A “Yay” or a “Nay” for improving Dhaka’s climate?
When addressing climate change issues, environmental hazard involved in the processes of leather industry is often ignored. The leather industry contributes to climate change through the emitting of greenhouse gases as well as the emission of heavy metals, dyes, and acids contributing to ecological degradation.
In order to tackle climate change, there is a need to start considering reforming the leather industry. Globally this industry accounts for nineteen percent of greenhouse gas emissions. During the various life cycles on its path to a final product, contributes to the carbon footprint. The major compounds found in wastewater from the production process are greenhouse gases. These compounds are primarily methane, nitrous oxide, sulphur hexafluoride, perfluorocarbons, and hydrofluorocarbons.
Bangladesh is one of the world’s most climate-vulnerable countries, and its capital, Dhaka, is exposed to an array of climate-induced hazards. All of these risks affect the country’s sustainable development. Since, the early sixties, the Hazaribagh area of the capital became widely known for the booming leather industry. According to local communities, approximately two hundred leather industry flourished in the area. This industry is considered too soon to secure the position of the second-largest contributor in Bangladesh’s economy. However, exponential economic growth often brings catastrophic consequences to the environment. The Hazaribagh area, along with its surrounding area, suffered from severe pollution and health issues. The river Buriganga, (the major perimeter river of the capital), used to receive 21,000 cubic meters of untreated wastewater from these industries, accounting for forty percent of the affluent- the second most significant source of pollutants.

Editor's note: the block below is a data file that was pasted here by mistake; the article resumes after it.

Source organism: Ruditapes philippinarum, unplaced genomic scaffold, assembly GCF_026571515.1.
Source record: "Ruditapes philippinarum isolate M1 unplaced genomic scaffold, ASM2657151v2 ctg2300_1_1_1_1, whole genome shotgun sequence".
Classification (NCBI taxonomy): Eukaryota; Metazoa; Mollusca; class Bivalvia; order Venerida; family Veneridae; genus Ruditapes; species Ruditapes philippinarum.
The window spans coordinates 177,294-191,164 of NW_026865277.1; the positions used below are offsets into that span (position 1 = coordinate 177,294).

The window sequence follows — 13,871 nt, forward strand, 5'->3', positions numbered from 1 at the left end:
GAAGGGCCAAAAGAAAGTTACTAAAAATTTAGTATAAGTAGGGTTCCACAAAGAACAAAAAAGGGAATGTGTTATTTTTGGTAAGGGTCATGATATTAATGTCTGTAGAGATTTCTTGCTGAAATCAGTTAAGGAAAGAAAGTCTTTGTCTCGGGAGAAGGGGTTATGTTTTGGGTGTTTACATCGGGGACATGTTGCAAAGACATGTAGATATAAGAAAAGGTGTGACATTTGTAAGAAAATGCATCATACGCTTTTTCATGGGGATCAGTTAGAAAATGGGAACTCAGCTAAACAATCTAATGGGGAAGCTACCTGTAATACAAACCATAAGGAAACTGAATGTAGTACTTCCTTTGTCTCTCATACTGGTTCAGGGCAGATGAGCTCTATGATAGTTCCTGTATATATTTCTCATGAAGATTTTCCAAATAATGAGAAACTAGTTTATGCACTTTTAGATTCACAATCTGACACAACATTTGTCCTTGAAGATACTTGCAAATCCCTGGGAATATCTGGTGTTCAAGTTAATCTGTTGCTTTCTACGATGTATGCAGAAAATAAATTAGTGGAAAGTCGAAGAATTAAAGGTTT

As of March 2017, 148 industries have been asked to relocate to Savar. However, the relocation process was prolonged due to the area’s central effluent treatment plant not being constructed even after the High Court’s verdict of relocating the industries. Although, as per local information from 2019, the majority of the sector has transferred locations. This relocation process solved the Hazaribagh area’s pollution issue. Moreover, the big question is, was it able to contribute to reducing the impact of climate change, or contribute to improvements in sustainability?
We all can guess the answer, and it is negative because this relocation did not even address the critical agent of climate change- Greenhouse gases. Changing the area of the source does not alter the transboundary nature of these chemicals and the impact of pollutants. No matter in which area these industries get shifted, without green-technology and eco-friendly, sustainable practices in the factories, there will not be any positive effect on climate change. Even if these impacts are not showing any instantaneous effect on Dhaka’s climate, slowly they will, and there is no denying that. Sadly this relocation program did nothing in mitigating climate change.
Nishat is a fourth-year (final) student at the Department of Environmental Science and Management from North South University. She is also a youth participant at ICCCAD and a keen environmentalist.